Polo at Maifeld

A player sprints through the rain at the Maifeld, outside the 1936 Olympic stadium

Thank you to Christoph Curvers and Annika of PACE Magazine for being my guides at my first polo tournament in Berlin. I’ll publish a few photos I took this week, along with some tidbits which are probably familiar to polo fans, but were fresh and fascinating to me, and may be to non-polo-ers who are passing through.

The championship took place on the Maifeld, which lies between the stadium and the bell tower at the Olympic complex and was originally intended for massed gymnastic displays of Deutsche Mådchen swinging medicine balls and Indian clubs, and for both the polo and dressage events. The Olympic riding park (built on the old Grunewald race course) was nearby, and there are still several stables in the area (Berlin is secretly a very horsey city, and Brandenburg, the state which surrounds it, even has its own pony and horse breed).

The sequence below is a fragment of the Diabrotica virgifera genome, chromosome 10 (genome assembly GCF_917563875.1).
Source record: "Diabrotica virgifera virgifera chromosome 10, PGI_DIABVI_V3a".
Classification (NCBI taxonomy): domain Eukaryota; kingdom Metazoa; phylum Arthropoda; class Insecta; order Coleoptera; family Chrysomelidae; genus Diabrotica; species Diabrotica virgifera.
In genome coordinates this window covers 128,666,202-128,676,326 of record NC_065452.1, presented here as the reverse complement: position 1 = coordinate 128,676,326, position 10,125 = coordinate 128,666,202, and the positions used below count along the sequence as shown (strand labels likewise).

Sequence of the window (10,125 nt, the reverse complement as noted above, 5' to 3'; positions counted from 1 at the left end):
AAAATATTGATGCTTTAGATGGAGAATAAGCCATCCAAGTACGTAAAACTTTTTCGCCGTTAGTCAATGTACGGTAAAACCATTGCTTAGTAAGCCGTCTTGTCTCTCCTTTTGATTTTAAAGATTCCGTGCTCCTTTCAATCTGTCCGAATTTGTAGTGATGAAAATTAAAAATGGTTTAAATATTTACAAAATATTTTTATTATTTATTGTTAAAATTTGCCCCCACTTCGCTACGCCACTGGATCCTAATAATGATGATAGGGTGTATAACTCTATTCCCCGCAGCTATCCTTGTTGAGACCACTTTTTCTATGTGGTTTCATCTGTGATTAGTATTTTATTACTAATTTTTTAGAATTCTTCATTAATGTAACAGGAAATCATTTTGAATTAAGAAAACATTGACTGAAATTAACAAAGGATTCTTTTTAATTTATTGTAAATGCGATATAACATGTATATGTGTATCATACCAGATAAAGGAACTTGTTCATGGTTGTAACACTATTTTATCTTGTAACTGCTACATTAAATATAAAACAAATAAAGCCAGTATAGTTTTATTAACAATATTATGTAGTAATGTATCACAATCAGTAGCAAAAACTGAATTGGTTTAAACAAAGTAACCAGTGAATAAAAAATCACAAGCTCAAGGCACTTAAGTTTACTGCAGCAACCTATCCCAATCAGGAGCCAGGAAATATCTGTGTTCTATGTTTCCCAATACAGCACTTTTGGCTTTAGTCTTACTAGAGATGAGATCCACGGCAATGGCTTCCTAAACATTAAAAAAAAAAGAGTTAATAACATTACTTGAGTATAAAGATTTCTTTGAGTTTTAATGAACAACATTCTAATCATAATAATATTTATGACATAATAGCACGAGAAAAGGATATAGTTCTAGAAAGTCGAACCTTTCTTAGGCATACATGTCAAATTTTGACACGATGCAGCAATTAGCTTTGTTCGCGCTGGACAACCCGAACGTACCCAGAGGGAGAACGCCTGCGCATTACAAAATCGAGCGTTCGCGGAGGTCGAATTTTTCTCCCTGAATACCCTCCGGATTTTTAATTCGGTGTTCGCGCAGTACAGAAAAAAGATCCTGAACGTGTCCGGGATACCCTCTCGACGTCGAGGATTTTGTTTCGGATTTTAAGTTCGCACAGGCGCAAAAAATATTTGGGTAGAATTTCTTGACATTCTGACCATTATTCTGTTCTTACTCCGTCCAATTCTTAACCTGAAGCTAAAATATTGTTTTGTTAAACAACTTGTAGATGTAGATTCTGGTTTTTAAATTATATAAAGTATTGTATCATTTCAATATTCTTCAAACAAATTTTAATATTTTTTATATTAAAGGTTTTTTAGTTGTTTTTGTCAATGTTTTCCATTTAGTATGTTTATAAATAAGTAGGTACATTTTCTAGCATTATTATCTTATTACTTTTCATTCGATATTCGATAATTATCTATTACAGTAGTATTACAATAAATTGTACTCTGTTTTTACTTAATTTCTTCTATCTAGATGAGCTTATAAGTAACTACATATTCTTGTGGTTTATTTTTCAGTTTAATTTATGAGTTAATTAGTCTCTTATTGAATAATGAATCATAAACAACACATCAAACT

I’m told that the Nazis shut down polo in the 1930s, believing it to be an elitist, aristocratic pursuit, and set German polo back several decades (the sport wasn’t revived in this country till 1962). The Olympic team were allowed to go on practising, but their ponies were taken away and replaced with “superior” German horses that were so tall that they had to find extra long mallets. They did really badly, and of course, that was it for polo in the Third Reich. Sweet then, despite the rain, to see polo played once more on the Maifeld. There were even a few German players on the pitch!

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